With scrap metal prices rising, agricultural irrigators’ center pivots are often the target for theft. Thieves frequently steal span cable from center pivot irrigation systems. For farmers, this not only results in losses of thousands of dollars in damaged equipment, but also a possible loss in crops from a lack of irrigation.
One company tackling these challenges is Net Irrigate LLC. Located in Bloomington, Indiana, Net Irrigate is a manufacturer of Wireless Agricultural Irrigation Monitoring (WAIM) technology. The company’s hardware and software machine-to-machine solutions are designed to notify farmers of costly events, including theft, an important first step in catching copper thieves.
The WireRat® - which is patent pending - is Net Irrigate’s flagship product. It detects span cable theft on center pivots and notifies owners via text message, voice call, or email.
Because of limited coverage from other carriers in certain parts of the United States, Net Irrigate reached out to Verizon and, on March 1, launched its first device operating on Verizon’s CDMA network.
The WireRat also includes a remote management system which provides GPS monitoring, safety stop alerts and remote shutdown via the Verizon Wireless network. This can eliminate the risk of growers pumping millions of gallons of water from their wells over one spot in a field, thereby helping them conserve water and energy and lowering their costs, while contributing to a better environment.
What makes this product unique for theft control is that it requires no external power as its sophisticated circuitry runs on a small current of microamperes. No solar power panels. No diesel-fueled generators.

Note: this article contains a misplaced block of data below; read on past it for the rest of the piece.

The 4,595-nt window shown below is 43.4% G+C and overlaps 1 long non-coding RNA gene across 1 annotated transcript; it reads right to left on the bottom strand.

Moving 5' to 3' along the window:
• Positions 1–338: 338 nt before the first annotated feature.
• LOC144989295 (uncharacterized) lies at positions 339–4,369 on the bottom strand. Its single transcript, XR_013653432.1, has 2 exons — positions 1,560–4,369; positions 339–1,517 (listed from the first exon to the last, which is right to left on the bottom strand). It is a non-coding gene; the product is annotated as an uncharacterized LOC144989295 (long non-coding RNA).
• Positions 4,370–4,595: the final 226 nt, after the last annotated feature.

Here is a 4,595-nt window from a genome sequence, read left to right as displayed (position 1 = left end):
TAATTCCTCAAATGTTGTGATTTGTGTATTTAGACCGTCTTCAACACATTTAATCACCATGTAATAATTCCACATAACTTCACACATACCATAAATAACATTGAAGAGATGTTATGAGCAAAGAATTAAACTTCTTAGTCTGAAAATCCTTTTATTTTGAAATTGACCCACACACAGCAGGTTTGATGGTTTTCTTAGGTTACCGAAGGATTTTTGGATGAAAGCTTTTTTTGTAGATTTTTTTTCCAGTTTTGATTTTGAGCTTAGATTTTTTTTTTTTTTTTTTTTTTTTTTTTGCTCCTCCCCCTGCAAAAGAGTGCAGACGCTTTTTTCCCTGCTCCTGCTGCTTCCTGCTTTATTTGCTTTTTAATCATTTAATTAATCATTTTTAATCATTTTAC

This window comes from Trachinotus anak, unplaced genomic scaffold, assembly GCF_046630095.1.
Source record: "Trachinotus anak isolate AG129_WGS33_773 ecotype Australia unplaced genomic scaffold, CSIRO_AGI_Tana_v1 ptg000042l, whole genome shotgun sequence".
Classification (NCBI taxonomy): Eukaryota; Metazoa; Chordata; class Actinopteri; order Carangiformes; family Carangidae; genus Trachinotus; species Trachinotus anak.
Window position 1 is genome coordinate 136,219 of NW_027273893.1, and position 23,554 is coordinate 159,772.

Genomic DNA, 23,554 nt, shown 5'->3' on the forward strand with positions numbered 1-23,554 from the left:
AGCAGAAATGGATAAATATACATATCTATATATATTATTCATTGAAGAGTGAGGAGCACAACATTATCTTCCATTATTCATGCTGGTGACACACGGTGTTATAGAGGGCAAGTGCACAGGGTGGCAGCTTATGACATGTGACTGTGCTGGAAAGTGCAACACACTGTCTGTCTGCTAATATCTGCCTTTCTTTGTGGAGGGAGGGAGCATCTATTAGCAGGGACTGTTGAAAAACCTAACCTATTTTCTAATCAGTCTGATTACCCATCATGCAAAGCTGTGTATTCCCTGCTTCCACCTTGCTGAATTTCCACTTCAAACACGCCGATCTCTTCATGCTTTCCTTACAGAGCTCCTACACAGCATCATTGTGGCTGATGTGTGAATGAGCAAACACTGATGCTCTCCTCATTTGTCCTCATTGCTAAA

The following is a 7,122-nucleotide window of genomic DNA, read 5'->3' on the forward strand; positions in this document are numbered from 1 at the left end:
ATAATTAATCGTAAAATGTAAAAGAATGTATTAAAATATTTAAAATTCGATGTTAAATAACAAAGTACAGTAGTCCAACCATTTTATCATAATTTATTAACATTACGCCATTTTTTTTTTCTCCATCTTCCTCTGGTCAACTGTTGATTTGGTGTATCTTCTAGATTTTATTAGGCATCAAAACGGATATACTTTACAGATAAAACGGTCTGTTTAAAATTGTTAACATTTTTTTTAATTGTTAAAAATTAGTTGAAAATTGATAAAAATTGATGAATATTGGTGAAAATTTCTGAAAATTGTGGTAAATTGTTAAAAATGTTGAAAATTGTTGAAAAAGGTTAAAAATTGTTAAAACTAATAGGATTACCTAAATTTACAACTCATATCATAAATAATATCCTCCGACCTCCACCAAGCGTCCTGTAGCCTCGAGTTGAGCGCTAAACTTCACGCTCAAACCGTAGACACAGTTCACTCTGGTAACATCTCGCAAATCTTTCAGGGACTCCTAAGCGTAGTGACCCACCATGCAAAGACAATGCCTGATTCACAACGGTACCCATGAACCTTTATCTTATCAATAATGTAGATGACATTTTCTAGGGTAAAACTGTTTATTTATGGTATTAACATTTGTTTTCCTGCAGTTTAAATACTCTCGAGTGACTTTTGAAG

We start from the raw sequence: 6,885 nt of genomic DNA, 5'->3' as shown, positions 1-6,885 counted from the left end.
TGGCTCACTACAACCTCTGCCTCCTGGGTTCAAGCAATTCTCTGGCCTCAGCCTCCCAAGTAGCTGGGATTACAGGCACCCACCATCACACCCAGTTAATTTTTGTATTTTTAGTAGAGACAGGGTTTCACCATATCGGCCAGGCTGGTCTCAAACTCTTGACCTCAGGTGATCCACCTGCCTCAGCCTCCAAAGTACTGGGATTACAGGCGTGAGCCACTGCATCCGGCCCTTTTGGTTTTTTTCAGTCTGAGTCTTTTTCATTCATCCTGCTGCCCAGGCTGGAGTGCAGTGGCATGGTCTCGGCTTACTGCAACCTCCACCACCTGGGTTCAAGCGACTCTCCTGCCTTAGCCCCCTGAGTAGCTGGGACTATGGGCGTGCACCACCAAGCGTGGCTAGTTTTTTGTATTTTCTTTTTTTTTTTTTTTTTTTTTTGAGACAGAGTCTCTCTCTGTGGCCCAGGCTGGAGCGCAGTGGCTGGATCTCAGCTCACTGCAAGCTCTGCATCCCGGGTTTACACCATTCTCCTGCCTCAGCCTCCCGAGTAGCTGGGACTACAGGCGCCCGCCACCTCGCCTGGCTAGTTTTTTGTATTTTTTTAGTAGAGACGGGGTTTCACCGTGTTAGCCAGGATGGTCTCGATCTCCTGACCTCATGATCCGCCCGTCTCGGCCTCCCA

A center pivot irrigation system can run a quarter of a mile in length with valuable copper and fetch as much as $500 or more on the scrap market. “In isolated rural areas, these systems are a good target for thieves,” said Eddie DeSalle, the company’s general manager.
Damage can be devastating if the copper wiring is stripped from center pivots. The repairs for one unit can cost up to $10,000. Much higher losses can be expected if the thefts occur before or during growing season, as crop production could drop with no irrigation.
Farmers are fighting back in Indiana and in certain counties the Indiana Farm Bureau will pay for the first system installed if the farmer agrees to put the system on its remaining irrigators. Use of the WireRat has already led to a number of arrests of copper thieves in the past year across the United States, including a half dozen in Indiana.
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